1. This is an appeal preferred by the State of Assam under Section 417, Criminal P. C., against an order of acquittal passed by the learned First Class Magistrate of Gauhati in G. R. Case No. 2085 of 1946 in which he acquitted one Dilip Kumar Chatterjee of the offence of criminal breach of trust under Section 408, I. P. C.
2. As we propose to order a re-trial, it is not necessary to set out the facts of the case. We find that the Trying Magistrate has displayed a complete ignorance of the meaning of Section 342, Criminal P. C. The only question put by the learned Trying Magistrate to the accused was: 'What is your reply to the charge brought against you to the effect that you misappropriated money of Railway Company?' The answer was: 'I am innocent.' If the learned Magistrate had taken care to refer to Sections 405 and 408, I. P. C., he would have realised that the points for determination in a case in which an accused person is sent up for trial under Section 408, I. P. C. are--(1) whether the accused was a clerk or servant; (2) whether in such capacity he was entrusted with property or had dominion over the property, (3) whether the accused dishonestly misappropriated or converted to his own use that property in violation of any direction of law prescribing the mode in which such trust is to be discharged or of any legal contract, express or implied, which he has made touching the discharge of such trust or wilfully suffered any other person to do so.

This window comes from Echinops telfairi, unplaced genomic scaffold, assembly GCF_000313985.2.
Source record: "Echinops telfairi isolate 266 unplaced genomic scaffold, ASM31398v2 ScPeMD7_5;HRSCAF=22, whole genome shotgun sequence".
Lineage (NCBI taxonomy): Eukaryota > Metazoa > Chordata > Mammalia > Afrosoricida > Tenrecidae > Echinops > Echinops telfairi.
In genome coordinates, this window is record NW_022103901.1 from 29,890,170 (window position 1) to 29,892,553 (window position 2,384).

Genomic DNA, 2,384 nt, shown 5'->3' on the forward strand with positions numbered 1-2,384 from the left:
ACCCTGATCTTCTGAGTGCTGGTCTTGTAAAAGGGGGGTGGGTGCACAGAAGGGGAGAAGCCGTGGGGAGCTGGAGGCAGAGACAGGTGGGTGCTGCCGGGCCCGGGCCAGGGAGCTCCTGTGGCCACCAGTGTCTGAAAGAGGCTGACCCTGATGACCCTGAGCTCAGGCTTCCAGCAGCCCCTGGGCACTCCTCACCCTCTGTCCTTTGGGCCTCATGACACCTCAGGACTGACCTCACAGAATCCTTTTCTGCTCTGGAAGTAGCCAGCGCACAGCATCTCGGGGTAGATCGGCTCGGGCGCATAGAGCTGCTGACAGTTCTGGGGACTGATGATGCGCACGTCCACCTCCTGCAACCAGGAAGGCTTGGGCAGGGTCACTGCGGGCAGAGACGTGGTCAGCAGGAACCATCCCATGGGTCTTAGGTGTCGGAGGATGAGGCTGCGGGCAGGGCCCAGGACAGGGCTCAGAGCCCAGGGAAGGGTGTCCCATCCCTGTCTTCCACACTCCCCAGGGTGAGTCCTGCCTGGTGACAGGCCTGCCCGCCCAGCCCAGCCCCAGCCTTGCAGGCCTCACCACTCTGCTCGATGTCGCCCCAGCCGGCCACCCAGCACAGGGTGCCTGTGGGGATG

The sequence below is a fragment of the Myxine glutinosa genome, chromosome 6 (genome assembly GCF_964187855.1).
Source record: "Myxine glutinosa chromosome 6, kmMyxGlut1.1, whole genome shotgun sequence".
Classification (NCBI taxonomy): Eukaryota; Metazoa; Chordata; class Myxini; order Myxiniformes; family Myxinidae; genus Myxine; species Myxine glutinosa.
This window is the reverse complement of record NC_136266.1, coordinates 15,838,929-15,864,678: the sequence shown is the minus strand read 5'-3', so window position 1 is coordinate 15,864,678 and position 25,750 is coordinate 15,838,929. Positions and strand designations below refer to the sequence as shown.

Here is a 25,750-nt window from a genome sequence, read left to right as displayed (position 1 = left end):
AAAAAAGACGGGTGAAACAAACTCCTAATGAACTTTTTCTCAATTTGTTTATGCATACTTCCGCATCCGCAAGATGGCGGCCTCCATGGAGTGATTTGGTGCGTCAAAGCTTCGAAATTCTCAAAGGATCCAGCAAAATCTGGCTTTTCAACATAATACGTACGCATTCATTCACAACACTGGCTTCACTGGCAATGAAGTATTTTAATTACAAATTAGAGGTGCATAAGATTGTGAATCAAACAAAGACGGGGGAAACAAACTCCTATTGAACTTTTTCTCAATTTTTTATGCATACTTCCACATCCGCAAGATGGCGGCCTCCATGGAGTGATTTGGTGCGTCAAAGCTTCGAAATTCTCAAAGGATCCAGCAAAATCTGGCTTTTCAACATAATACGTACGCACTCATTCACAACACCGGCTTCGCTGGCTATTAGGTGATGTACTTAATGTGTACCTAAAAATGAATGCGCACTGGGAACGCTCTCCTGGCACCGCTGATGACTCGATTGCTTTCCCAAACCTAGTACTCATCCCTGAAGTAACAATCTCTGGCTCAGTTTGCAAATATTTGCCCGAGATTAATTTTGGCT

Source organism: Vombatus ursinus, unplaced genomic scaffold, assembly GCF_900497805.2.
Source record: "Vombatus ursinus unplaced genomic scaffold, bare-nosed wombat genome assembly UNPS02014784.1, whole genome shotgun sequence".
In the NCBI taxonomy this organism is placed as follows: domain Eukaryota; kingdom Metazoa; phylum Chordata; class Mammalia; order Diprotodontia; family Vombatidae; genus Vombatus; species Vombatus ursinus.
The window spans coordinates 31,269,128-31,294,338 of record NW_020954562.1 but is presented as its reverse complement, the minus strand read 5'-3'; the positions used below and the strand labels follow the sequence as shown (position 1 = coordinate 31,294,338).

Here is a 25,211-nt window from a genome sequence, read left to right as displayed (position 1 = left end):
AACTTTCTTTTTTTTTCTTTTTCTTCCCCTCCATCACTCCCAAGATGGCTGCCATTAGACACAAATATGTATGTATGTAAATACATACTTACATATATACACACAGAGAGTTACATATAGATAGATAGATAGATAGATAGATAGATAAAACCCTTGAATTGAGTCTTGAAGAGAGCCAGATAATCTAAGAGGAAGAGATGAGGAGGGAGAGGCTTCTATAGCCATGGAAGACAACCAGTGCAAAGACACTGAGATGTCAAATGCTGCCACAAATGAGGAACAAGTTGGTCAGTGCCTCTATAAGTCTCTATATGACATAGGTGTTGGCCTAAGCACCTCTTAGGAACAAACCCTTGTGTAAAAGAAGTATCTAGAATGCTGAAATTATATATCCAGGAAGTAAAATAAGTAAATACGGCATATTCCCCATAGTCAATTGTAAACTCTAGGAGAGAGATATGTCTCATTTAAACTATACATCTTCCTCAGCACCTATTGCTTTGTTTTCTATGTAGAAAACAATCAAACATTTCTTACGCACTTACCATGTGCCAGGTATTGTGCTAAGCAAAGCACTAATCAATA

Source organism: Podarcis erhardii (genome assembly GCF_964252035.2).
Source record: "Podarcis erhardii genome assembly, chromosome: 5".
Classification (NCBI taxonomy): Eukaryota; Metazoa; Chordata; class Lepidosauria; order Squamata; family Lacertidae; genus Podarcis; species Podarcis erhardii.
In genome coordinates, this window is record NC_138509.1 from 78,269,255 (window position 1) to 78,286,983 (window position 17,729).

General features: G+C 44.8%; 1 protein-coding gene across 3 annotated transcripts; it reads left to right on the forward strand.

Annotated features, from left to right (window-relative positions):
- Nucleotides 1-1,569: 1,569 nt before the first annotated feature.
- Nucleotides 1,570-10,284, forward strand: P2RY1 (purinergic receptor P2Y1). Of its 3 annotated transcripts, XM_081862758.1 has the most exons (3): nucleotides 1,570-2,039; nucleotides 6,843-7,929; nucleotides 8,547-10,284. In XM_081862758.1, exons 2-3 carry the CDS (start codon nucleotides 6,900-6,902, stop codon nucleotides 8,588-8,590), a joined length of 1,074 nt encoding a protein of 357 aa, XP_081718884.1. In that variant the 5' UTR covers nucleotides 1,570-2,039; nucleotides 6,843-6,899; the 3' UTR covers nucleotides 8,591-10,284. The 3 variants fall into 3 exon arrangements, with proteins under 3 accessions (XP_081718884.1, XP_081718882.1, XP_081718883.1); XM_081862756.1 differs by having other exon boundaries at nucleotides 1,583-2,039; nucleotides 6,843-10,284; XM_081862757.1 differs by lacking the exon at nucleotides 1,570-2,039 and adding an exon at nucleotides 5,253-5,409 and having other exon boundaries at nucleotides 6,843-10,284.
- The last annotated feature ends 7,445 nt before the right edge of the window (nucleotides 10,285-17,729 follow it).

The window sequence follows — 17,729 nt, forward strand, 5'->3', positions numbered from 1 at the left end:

3. The lack of appreciation of the full implications of the provisions of Section 342, Cr. P. C. has resulted in a wholly unsatisfactory judgment--a judgment which cannot be properly regarded as a judgment, whether of acquittal or conviction.
4. Recently we had had occasion in--'Nirmal Prasad v. State', AIR 1952 Assam 2 (A) to remand the case for retrial--a case in which the learned Magistrate had also failed to appreciate the meaning of Section 342, Criminal P. C. Magistrates in this State will do well to conform strictly to the provisions of Section 342, Criminal P. C., in order to save time and expense. Generally speaking, they should draw the attention of an accused person, when he is being examined under Section 342, Cr. P. C., to the circumstances appearing against him in the evidence of each witness and ask him for an explanation, and not merely ask him 'what is your defence?'
5. We draw the attention of Magistrates and Judges to what we have said in--'AIR 1952 Assam 2' (A):
'When a circumstance appears in the evidence against an accused person--a circumstance which the Court considers vital--it is the duty of the Court under Section 342 of the Code of Criminal Procedure, to call the accused's attention to the circumstance and call for an explanation; omission to do so is a departure from the statutory rule, and a conviction based on the accused's failure to explain what he was never asked to explain, is bad in law.'
These observations apply with equal force to an acquittal where it is based upon rejection of evidence on surmises which might prove to be quite futile if a real attempt had been made by the Magistrate to conform to the provisions of Section 342, Criminal P. C.
6. In the case before us, the entire judgment of the learned Magistrate is vitiated by reason of the fact that the accused person was not asked to explain the evidence of certain documents which the prosecution alleged the accused had admitted and signed documents which prima facie tend to show that he had failed to account for a sum of Rs. 10000/- odd in respect of which he was sent up for trial under Section 408, I. P. C.
7. The result is that we set aside the acquittal and remand the case for re-trial according to law by another Magistrate having jurisdiction.
8. I agree.